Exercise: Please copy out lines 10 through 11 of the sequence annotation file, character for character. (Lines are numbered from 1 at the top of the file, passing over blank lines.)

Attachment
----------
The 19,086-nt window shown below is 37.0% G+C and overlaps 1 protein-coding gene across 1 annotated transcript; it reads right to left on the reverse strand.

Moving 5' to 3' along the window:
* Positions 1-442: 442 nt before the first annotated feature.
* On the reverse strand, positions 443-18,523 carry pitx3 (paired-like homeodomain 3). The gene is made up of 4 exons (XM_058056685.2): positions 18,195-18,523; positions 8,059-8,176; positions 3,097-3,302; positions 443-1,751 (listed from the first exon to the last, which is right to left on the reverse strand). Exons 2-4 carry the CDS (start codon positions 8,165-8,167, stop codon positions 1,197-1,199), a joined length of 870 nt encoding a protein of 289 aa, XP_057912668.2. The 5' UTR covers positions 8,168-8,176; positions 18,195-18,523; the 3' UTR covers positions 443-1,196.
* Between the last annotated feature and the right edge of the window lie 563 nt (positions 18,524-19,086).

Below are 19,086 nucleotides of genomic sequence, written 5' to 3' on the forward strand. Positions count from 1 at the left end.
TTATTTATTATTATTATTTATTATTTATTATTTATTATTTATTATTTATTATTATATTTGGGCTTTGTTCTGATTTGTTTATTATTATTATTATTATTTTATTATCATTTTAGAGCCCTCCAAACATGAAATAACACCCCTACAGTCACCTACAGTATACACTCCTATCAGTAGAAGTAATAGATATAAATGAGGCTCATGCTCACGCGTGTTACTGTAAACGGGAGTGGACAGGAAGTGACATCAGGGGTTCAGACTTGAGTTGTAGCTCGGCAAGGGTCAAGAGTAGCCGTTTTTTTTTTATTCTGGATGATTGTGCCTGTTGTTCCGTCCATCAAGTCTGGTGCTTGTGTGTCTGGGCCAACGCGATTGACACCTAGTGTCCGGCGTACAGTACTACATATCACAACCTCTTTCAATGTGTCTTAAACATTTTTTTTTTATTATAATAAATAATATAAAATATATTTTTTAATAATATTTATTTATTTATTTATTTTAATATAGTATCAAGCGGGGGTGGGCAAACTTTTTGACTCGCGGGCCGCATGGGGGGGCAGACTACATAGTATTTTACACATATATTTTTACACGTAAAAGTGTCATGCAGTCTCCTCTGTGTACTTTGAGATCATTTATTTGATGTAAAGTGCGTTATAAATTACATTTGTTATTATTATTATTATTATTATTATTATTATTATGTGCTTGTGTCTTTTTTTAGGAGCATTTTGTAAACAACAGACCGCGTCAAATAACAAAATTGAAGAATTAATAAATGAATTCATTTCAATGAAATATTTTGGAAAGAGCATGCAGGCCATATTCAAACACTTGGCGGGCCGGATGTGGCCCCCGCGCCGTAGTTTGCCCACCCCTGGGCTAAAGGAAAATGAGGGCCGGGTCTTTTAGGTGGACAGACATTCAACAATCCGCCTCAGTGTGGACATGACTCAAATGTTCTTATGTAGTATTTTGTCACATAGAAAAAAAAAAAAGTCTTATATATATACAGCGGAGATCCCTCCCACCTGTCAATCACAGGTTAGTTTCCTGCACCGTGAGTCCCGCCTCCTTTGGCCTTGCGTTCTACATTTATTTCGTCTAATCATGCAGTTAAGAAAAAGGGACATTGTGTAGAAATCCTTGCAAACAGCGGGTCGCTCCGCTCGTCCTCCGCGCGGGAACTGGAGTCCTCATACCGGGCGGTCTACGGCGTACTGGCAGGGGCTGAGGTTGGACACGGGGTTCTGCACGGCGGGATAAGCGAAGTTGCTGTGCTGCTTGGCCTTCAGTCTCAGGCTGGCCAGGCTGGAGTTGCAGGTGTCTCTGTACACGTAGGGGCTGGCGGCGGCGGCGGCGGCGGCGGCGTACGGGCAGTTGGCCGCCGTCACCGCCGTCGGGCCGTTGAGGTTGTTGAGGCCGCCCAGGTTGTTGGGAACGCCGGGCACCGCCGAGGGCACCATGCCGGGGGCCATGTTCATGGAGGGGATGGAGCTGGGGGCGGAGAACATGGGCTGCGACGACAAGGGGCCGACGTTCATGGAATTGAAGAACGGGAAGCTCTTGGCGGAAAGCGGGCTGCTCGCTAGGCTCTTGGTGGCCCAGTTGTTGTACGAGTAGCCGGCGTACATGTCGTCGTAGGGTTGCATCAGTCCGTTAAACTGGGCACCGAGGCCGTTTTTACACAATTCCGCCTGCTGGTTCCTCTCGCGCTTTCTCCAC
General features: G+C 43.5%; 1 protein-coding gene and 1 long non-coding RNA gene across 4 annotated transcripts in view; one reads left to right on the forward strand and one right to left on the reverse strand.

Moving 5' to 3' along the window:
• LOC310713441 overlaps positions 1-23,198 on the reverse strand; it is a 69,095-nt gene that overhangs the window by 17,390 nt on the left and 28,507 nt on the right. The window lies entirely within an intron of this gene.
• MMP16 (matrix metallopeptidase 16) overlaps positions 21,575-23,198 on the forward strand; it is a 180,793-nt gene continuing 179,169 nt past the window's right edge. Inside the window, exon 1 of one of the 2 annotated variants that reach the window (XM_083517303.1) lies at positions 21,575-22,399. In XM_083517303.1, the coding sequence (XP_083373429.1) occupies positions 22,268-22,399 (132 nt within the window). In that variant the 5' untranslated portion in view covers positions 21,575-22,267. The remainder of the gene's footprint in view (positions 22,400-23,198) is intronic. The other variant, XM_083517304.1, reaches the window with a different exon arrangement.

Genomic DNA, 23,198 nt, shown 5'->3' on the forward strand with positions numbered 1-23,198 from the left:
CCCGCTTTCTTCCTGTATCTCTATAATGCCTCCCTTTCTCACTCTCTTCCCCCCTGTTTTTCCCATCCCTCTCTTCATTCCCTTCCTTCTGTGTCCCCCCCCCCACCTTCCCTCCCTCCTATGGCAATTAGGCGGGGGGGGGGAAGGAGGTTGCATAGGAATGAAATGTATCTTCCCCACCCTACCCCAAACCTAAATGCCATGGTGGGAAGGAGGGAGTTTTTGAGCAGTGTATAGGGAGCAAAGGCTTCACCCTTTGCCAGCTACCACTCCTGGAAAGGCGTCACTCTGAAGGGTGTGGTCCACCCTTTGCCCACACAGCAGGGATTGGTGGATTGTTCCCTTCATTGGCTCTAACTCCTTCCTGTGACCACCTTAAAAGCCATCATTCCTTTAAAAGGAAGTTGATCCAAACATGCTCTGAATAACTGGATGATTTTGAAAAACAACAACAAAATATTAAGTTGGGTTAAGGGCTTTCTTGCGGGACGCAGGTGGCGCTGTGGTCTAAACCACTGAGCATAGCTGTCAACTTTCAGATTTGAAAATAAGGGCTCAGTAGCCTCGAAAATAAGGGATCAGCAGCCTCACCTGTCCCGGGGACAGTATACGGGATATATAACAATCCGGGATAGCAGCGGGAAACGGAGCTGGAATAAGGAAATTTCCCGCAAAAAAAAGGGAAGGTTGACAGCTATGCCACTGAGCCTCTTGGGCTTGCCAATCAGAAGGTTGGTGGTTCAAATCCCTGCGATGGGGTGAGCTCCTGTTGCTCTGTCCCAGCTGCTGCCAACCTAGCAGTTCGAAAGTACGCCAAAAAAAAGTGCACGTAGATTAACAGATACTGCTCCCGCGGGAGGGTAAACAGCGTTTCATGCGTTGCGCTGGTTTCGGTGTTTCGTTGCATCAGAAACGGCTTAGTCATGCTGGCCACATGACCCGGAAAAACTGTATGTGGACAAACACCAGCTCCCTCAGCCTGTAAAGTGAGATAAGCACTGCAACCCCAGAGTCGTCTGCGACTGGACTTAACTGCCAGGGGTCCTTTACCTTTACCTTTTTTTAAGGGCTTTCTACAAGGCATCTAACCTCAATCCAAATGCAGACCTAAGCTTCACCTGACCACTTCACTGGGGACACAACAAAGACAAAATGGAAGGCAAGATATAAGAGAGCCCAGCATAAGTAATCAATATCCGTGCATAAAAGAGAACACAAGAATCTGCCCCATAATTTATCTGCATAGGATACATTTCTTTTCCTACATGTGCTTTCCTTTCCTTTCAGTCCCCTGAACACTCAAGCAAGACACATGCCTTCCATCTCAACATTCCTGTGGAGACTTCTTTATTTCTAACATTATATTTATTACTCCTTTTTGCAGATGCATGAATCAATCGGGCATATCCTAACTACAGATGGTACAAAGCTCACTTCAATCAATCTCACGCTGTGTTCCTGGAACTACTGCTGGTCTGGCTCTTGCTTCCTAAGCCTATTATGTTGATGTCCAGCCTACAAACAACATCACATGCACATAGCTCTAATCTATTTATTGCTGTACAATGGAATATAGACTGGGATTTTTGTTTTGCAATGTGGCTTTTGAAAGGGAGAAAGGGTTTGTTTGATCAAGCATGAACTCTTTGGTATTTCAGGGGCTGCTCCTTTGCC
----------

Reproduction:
• LOC310713441 overlaps positions 1-23,198 on the reverse strand; it is a 69,095-nt gene that overhangs the window by 17,390 nt on the left and 28,507 nt on the right. The window lies entirely within an intron of this gene.
• MMP16 (matrix metallopeptidase 16) overlaps positions 21,575-23,198 on the forward strand; it is a 180,793-nt gene continuing 179,169 nt past the window's right edge. Inside the window, exon 1 of one of the 2 annotated variants that reach the window (XM_083517303.1) lies at positions 21,575-22,399. In XM_083517303.1, the coding sequence (XP_083373429.1) occupies positions 22,268-22,399 (132 nt within the window). In that variant the 5' untranslated portion in view covers positions 21,575-22,267. The remainder of the gene's footprint in view (positions 22,400-23,198) is intronic. The other variant, XM_083517304.1, reaches the window with a different exon arrangement.